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Garage shop alcohol sales: poor enforcement, not convenience is the problem

Home Opinion Garage shop alcohol sales: poor enforcement, not convenience is the problem

By Rhys Evans

SOUTH Africa’s problem with alcohol has been starkly highlighted against the backdrop of the country’s COVID-19 pandemic response, which included a complete prohibition on the sale of alcohol four times for a collective period of 160 days.

Now that South Africa has returned to the lowest alert level, restrictions on alcohol sales have been lifted and it’s back to business for the liquor industry. And with a number of petrol stations in South Africa obtaining a license to sell wine, there is concern that this extended availability will encourage South Africa’s drinking problem.

However, it must be pointed out that the availability of alcohol for purchase is not in itself problematic. The problem comes in when South Africans purchase and consume alcohol and then get behind the wheel to drive. To prevent this dangerous situation, it is necessary to deter motorists from drinking and driving which means that law enforcement measures must be visible, and unavoidable.

As alcohol availability becomes more convenient and extensive, enforcement of road rules needs to become stricter to ensure South African roads remain as safe as possible by deterring poor driving behaviour.

If more petrol stations were to apply for liquor licenses, it would be necessary to consider several factors relating to road safety, before the license can be granted. Where the location of the garage convenience store is within a suburb, this is analogous to a neighbourhood liquor store and poses no heightened danger to road safety. Allowing alcohol sales at convenience stores on long haul routes, however, could pose a risk for motorists.

While it’s tempting to think that the problem is going to get worse because of alcohol being easily accessible on the road, this does nothing to address the issue. Instead, we should be looking at South Africa’s drinking and driving problem as a whole.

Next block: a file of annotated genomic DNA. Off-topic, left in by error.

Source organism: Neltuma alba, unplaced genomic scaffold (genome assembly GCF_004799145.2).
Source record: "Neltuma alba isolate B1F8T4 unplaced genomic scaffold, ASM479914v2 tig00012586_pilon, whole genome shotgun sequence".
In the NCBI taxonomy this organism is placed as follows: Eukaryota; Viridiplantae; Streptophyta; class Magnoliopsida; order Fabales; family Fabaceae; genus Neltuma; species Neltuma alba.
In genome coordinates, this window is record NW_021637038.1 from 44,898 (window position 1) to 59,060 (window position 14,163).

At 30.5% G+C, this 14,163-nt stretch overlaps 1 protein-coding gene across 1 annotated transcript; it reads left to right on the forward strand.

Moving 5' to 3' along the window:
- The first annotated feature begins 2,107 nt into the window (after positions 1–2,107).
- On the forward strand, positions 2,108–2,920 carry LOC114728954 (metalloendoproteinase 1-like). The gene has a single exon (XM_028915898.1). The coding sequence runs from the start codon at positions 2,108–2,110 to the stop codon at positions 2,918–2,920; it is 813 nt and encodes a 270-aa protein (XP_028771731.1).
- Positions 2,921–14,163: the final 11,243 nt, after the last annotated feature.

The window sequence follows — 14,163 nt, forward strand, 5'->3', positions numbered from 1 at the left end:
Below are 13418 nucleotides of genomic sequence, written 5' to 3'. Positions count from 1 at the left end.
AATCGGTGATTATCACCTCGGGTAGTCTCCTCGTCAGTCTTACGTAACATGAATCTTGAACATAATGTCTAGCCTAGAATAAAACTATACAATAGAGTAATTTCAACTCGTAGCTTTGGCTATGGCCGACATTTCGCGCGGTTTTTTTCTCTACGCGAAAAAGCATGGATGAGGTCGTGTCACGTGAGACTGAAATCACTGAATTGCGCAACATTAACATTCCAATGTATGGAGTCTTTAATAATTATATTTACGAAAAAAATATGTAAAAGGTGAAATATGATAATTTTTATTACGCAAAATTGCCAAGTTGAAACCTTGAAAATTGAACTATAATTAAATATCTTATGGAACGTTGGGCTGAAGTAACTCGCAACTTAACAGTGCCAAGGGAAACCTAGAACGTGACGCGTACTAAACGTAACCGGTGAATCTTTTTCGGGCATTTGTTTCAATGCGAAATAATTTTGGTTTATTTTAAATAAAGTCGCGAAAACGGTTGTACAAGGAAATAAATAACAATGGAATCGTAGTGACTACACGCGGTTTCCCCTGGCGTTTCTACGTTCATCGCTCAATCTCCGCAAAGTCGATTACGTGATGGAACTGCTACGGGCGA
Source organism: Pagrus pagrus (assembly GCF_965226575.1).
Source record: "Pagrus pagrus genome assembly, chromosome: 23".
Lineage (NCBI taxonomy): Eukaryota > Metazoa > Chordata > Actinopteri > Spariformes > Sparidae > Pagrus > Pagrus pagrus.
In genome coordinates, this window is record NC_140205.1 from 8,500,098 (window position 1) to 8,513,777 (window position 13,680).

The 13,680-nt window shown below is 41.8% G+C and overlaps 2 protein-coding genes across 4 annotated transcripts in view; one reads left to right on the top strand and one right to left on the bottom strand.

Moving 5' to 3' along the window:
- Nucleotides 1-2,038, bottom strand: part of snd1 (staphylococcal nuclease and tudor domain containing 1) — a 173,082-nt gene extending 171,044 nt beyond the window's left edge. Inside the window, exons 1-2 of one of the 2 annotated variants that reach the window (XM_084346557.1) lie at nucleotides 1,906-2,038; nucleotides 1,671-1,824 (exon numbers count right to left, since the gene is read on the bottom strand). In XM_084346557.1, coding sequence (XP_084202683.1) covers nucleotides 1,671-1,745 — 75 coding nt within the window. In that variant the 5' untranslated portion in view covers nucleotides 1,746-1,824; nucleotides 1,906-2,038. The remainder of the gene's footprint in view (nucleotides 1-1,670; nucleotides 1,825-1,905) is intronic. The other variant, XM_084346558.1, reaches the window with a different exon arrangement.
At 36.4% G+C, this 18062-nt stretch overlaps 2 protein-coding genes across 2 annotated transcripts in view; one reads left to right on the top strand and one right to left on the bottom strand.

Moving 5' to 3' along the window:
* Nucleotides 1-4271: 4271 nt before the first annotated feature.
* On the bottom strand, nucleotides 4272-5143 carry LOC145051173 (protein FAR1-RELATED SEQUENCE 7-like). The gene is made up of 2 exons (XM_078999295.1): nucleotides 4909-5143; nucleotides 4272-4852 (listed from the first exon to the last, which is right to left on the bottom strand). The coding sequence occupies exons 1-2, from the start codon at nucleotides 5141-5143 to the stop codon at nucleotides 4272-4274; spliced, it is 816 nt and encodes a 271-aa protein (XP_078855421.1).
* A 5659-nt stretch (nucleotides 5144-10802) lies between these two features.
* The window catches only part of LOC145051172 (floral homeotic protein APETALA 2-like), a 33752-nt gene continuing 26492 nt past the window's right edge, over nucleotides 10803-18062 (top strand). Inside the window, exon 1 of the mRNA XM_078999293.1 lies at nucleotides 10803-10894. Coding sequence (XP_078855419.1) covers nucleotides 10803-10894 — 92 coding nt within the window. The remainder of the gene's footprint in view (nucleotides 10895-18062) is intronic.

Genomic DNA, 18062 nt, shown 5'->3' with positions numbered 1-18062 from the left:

This means that regardless of where alcohol is being sold, the police have a responsibility to ensure that drunk driving is not permitted. When granting additional liquor licenses, government needs to increase the rate of roadblocks by monitoring drivers to mitigate the risks that they’re creating by allowing more outlets to sell alcohol.

Regulations around licenses for petrol stations should stipulate that a license to sell liquor is subject to a responsibility to help law enforcement to tackle drunk driving. Here, garages could be compelled to donate. For example, they could be mandated to sponsor a proportionate number of breathalyser kits to their nearest police precinct to show that they’re not just there to turn a profit, but rather, show that they are just as concerned with support for anti-drunk-driving initiatives.

Regular roadside testing or roadblocks will need to be increased, which will require more police officers to be trained in breathalyser testing. This in turn will require more budget to be allocated to law enforcement for training and testing equipment in order to perform breathalyser tests on drivers at roadblocks more frequently and regularly, to decrease drinking and driving.

Penalties for drunk driving range from a fine of up to R120,000 or a maximum of six years in prison. Enforcement through roadside testing for alcohol must go hand-in-hand with arrest and stringent prosecution for exceeding the legal alcohol limit to have a proper deterrent effect on drinking and driving.

Rhys Evans is MD at ALCO-Safe.

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